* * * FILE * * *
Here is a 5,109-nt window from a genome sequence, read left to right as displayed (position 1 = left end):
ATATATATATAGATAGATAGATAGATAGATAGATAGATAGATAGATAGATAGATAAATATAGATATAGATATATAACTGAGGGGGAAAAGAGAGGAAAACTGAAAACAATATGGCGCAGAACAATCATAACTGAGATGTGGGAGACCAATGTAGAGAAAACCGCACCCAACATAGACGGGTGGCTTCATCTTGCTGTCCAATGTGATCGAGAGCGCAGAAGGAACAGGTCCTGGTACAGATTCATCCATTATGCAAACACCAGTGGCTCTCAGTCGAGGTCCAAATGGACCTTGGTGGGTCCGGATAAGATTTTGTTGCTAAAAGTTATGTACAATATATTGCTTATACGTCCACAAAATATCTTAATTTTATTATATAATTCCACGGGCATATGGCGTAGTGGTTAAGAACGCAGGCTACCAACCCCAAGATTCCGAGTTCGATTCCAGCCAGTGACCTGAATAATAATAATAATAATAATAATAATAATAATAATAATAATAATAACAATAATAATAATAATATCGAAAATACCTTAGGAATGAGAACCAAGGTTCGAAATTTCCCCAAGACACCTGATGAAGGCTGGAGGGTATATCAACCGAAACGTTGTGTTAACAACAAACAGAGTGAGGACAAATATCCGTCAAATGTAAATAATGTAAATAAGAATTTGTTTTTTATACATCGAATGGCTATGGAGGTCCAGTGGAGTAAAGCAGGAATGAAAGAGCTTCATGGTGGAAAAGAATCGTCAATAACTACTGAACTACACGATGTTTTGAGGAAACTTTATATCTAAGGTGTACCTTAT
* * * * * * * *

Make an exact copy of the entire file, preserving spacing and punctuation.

Here is a 5,109-nt window from a genome sequence, read left to right as displayed (position 1 = left end):
ATATATATATAGATAGATAGATAGATAGATAGATAGATAGATAGATAGATAGATAAATATAGATATAGATATATAACTGAGGGGGAAAAGAGAGGAAAACTGAAAACAATATGGCGCAGAACAATCATAACTGAGATGTGGGAGACCAATGTAGAGAAAACCGCACCCAACATAGACGGGTGGCTTCATCTTGCTGTCCAATGTGATCGAGAGCGCAGAAGGAACAGGTCCTGGTACAGATTCATCCATTATGCAAACACCAGTGGCTCTCAGTCGAGGTCCAAATGGACCTTGGTGGGTCCGGATAAGATTTTGTTGCTAAAAGTTATGTACAATATATTGCTTATACGTCCACAAAATATCTTAATTTTATTATATAATTCCACGGGCATATGGCGTAGTGGTTAAGAACGCAGGCTACCAACCCCAAGATTCCGAGTTCGATTCCAGCCAGTGACCTGAATAATAATAATAATAATAATAATAATAATAATAATAATAATAATAACAATAATAATAATAATATCGAAAATACCTTAGGAATGAGAACCAAGGTTCGAAATTTCCCCAAGACACCTGATGAAGGCTGGAGGGTATATCAACCGAAACGTTGTGTTAACAACAAACAGAGTGAGGACAAATATCCGTCAAATGTAAATAATGTAAATAAGAATTTGTTTTTTATACATCGAATGGCTATGGAGGTCCAGTGGAGTAAAGCAGGAATGAAAGAGCTTCATGGTGGAAAAGAATCGTCAATAACTACTGAACTACACGATGTTTTGAGGAAACTTTATATCTAAGGTGTACCTTAT